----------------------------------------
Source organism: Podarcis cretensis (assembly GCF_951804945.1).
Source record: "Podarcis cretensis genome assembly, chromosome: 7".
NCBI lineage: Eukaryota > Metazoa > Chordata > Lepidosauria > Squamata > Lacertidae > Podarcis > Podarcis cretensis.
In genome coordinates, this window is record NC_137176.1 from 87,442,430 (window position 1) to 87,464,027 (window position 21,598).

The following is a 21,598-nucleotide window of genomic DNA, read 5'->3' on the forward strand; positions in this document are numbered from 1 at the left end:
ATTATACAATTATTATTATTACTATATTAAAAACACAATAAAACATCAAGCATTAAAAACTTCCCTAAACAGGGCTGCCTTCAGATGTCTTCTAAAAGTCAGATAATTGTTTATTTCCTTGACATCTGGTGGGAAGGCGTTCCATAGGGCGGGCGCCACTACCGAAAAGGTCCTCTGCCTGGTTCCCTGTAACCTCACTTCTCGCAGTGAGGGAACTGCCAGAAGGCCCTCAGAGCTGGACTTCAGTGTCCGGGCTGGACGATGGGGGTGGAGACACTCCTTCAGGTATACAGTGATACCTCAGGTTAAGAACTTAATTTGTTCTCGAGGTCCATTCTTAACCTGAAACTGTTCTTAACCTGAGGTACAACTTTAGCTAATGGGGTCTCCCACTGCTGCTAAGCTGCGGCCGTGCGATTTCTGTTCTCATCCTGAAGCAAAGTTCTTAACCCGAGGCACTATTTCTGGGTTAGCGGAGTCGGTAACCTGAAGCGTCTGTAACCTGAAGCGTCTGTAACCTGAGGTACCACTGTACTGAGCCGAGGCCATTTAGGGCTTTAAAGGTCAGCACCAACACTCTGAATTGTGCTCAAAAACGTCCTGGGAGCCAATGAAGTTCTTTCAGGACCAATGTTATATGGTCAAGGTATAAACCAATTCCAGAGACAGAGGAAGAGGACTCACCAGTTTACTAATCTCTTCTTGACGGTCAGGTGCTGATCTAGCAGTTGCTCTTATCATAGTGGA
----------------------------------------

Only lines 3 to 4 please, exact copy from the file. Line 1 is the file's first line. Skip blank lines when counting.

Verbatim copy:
NCBI lineage: Eukaryota > Metazoa > Chordata > Lepidosauria > Squamata > Lacertidae > Podarcis > Podarcis cretensis.
In genome coordinates, this window is record NC_137176.1 from 87,442,430 (window position 1) to 87,464,027 (window position 21,598).